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Change.org Raises $25 Million From A-List Investment Round

2 minute read

Online petition company Change.org has raised $25 million in new venture capital funding from a group of A-list technologists and media celebrities. It is the third round of outside investment for Change.org, whose CEO Ben Rattray continues to say that the San Francisco-based company will never sell nor go public.

“We are a mission-driven company, and part of that is to make sure investors eventually get a return,” Rattray says. “The whole thing doesn’t work if they just invest and then get nothing — even though some people want to stay with us for a very long time — so we’ll at some point work out some private secondary offerings for them.”

Change.org previously raised funding from Omidyar Network, the philanthropic investment firm led by eBay founder Pierre Omidyar. It returned, and was joined by such individuals as Bill Gates, Richard Branson, Reid Hoffman, Ev Williams, Jerry Yang, Gideon Yu, Arianna Huffington, Ashton Kutcher and Guy Oseary.

Proceeds will be used to improve Change.org’s mobile product, with a particular eye toward helping to notify users of locally-focused petitions. The company also wants to grow a platform that allows businesses and politicians to directly respond to Change.org users.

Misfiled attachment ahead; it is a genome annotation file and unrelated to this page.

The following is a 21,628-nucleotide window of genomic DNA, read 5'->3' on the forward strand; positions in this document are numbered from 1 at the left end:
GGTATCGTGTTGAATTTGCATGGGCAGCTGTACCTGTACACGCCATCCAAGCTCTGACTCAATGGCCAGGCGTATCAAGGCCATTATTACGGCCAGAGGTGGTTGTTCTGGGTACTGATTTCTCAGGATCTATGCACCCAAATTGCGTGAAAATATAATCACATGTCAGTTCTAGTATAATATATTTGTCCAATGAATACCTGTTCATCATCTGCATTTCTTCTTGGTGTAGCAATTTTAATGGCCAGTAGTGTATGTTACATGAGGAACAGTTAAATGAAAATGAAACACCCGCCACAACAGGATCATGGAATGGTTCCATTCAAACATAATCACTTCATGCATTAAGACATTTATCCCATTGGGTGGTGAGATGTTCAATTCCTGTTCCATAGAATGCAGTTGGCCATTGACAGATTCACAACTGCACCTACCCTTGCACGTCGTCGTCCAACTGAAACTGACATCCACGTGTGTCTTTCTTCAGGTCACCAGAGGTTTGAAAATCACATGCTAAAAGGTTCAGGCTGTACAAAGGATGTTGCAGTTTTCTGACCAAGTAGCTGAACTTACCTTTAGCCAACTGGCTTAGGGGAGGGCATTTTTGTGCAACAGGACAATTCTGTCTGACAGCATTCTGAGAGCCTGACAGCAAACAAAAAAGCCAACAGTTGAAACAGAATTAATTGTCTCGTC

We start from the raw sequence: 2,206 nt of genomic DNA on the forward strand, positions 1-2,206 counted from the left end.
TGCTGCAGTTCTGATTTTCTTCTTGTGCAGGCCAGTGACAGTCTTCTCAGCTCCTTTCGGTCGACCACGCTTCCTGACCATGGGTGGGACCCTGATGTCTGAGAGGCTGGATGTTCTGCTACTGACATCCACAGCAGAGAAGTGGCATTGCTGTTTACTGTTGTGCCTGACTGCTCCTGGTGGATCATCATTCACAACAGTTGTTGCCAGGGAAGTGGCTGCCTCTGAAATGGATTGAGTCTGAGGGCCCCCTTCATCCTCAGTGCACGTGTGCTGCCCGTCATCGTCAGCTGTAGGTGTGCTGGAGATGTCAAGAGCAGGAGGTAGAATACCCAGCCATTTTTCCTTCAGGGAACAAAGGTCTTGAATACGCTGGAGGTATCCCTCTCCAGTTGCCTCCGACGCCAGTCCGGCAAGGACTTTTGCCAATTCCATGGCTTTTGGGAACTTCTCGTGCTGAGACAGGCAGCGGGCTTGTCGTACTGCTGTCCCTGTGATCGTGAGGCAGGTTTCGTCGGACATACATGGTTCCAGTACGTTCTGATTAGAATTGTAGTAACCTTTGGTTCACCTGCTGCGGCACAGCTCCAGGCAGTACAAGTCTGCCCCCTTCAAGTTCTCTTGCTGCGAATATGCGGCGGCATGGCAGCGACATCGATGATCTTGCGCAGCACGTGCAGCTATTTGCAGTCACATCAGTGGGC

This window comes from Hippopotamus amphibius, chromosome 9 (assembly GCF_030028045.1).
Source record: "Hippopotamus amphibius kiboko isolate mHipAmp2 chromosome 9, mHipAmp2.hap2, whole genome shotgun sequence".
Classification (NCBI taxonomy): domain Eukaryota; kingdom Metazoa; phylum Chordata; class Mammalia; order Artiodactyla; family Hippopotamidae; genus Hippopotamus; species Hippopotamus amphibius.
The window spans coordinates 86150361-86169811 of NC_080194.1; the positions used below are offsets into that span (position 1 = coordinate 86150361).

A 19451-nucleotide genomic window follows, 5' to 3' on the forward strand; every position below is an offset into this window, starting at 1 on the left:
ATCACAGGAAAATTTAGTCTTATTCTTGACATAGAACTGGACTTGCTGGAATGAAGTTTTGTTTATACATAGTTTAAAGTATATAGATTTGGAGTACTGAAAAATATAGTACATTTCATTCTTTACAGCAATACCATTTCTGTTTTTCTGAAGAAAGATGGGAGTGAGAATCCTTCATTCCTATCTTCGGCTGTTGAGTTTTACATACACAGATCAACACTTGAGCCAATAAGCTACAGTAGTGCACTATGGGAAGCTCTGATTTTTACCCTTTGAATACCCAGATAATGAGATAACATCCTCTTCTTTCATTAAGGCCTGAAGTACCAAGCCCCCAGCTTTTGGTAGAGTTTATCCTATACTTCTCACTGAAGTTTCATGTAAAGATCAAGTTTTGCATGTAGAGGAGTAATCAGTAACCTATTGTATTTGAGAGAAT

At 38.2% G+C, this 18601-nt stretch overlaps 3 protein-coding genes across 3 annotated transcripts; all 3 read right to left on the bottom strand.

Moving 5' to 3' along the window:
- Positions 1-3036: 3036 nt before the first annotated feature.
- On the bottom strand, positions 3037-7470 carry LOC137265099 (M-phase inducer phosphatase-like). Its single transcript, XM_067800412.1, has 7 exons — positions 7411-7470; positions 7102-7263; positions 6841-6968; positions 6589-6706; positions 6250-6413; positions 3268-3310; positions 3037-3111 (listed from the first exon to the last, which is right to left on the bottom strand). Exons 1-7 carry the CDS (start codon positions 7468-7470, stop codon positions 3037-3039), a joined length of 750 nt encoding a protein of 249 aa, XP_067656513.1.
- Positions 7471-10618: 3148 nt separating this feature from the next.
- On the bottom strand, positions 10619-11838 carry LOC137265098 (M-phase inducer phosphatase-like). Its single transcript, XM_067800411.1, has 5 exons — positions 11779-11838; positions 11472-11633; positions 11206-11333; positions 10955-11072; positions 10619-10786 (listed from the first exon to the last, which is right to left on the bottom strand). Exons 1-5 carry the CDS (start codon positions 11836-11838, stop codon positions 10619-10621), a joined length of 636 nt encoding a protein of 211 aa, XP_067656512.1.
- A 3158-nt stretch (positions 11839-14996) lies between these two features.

Change.org currently has over 80 million users, and claims that over 40% of petitions that get at least 10,000 digital signatures have won the campaign, which typically involves a company change some policy. For example, a Change.org petition convinced Southwest Airlines to stop partnering with Sea World, due to petitioner concerns over its treatment of whales. Another caused Gap Inc. to stop selling fur products via its Piperlime unit.

The San Francisco-based company primarily generates revenue via native advertisements by organizations seeking to build momentum in their own movements, including nonprofits and political campaigns. Some revenue also comes in via users who want to better promote their positions.

This article originally appeared on Fortune.com

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